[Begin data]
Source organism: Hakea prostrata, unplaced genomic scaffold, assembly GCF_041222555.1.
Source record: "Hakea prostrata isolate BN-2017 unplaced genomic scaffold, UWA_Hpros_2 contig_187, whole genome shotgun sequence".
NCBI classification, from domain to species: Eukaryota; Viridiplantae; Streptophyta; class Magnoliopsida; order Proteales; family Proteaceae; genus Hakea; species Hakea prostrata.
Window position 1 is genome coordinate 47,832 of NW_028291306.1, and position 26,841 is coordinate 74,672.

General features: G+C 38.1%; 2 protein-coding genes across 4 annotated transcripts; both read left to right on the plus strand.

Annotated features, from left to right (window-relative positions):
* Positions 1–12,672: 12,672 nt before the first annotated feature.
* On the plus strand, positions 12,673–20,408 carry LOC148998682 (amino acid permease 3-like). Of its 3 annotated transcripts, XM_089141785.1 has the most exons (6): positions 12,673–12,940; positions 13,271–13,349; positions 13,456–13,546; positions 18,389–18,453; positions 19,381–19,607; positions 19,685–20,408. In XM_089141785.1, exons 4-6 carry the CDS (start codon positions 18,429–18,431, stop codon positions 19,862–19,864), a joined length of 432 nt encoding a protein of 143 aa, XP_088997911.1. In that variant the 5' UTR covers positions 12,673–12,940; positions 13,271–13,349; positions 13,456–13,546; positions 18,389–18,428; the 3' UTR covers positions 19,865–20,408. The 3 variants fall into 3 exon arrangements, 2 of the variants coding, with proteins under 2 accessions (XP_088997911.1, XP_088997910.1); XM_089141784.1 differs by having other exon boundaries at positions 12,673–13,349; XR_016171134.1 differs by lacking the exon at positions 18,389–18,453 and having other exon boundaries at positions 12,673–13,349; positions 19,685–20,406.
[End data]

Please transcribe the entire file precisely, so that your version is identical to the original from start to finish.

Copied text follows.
Source organism: Hakea prostrata, unplaced genomic scaffold, assembly GCF_041222555.1.
Source record: "Hakea prostrata isolate BN-2017 unplaced genomic scaffold, UWA_Hpros_2 contig_187, whole genome shotgun sequence".
NCBI classification, from domain to species: Eukaryota; Viridiplantae; Streptophyta; class Magnoliopsida; order Proteales; family Proteaceae; genus Hakea; species Hakea prostrata.
Window position 1 is genome coordinate 47,832 of NW_028291306.1, and position 26,841 is coordinate 74,672.

General features: G+C 38.1%; 2 protein-coding genes across 4 annotated transcripts; both read left to right on the plus strand.

Annotated features, from left to right (window-relative positions):
* Positions 1–12,672: 12,672 nt before the first annotated feature.
* On the plus strand, positions 12,673–20,408 carry LOC148998682 (amino acid permease 3-like). Of its 3 annotated transcripts, XM_089141785.1 has the most exons (6): positions 12,673–12,940; positions 13,271–13,349; positions 13,456–13,546; positions 18,389–18,453; positions 19,381–19,607; positions 19,685–20,408. In XM_089141785.1, exons 4-6 carry the CDS (start codon positions 18,429–18,431, stop codon positions 19,862–19,864), a joined length of 432 nt encoding a protein of 143 aa, XP_088997911.1. In that variant the 5' UTR covers positions 12,673–12,940; positions 13,271–13,349; positions 13,456–13,546; positions 18,389–18,428; the 3' UTR covers positions 19,865–20,408. The 3 variants fall into 3 exon arrangements, 2 of the variants coding, with proteins under 2 accessions (XP_088997911.1, XP_088997910.1); XM_089141784.1 differs by having other exon boundaries at positions 12,673–13,349; XR_016171134.1 differs by lacking the exon at positions 18,389–18,453 and having other exon boundaries at positions 12,673–13,349; positions 19,685–20,406.